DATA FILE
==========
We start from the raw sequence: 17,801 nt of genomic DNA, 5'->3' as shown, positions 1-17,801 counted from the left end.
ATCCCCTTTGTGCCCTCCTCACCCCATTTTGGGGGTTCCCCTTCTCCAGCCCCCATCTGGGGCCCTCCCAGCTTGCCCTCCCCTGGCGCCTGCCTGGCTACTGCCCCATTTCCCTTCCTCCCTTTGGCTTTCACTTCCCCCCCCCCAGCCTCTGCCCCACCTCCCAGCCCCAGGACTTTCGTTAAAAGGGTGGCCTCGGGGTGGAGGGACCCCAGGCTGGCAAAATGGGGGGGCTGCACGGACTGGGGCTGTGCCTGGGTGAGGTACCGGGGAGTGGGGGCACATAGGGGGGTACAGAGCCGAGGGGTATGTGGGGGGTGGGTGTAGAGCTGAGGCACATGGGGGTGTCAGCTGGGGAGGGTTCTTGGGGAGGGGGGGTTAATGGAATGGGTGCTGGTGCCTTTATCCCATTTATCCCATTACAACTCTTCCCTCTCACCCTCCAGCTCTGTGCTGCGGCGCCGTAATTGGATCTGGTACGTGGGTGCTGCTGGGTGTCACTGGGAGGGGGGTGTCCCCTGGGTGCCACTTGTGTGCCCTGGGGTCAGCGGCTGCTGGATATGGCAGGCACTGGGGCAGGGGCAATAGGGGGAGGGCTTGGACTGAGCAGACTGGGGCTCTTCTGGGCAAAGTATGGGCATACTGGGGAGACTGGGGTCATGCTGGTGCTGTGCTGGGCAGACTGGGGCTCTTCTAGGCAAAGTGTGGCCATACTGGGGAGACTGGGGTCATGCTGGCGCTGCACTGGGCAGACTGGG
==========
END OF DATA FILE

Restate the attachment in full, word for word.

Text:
We start from the raw sequence: 17,801 nt of genomic DNA, 5'->3' as shown, positions 1-17,801 counted from the left end.
ATCCCCTTTGTGCCCTCCTCACCCCATTTTGGGGGTTCCCCTTCTCCAGCCCCCATCTGGGGCCCTCCCAGCTTGCCCTCCCCTGGCGCCTGCCTGGCTACTGCCCCATTTCCCTTCCTCCCTTTGGCTTTCACTTCCCCCCCCCCAGCCTCTGCCCCACCTCCCAGCCCCAGGACTTTCGTTAAAAGGGTGGCCTCGGGGTGGAGGGACCCCAGGCTGGCAAAATGGGGGGGCTGCACGGACTGGGGCTGTGCCTGGGTGAGGTACCGGGGAGTGGGGGCACATAGGGGGGTACAGAGCCGAGGGGTATGTGGGGGGTGGGTGTAGAGCTGAGGCACATGGGGGTGTCAGCTGGGGAGGGTTCTTGGGGAGGGGGGGTTAATGGAATGGGTGCTGGTGCCTTTATCCCATTTATCCCATTACAACTCTTCCCTCTCACCCTCCAGCTCTGTGCTGCGGCGCCGTAATTGGATCTGGTACGTGGGTGCTGCTGGGTGTCACTGGGAGGGGGGTGTCCCCTGGGTGCCACTTGTGTGCCCTGGGGTCAGCGGCTGCTGGATATGGCAGGCACTGGGGCAGGGGCAATAGGGGGAGGGCTTGGACTGAGCAGACTGGGGCTCTTCTGGGCAAAGTATGGGCATACTGGGGAGACTGGGGTCATGCTGGTGCTGTGCTGGGCAGACTGGGGCTCTTCTAGGCAAAGTGTGGCCATACTGGGGAGACTGGGGTCATGCTGGCGCTGCACTGGGCAGACTGGG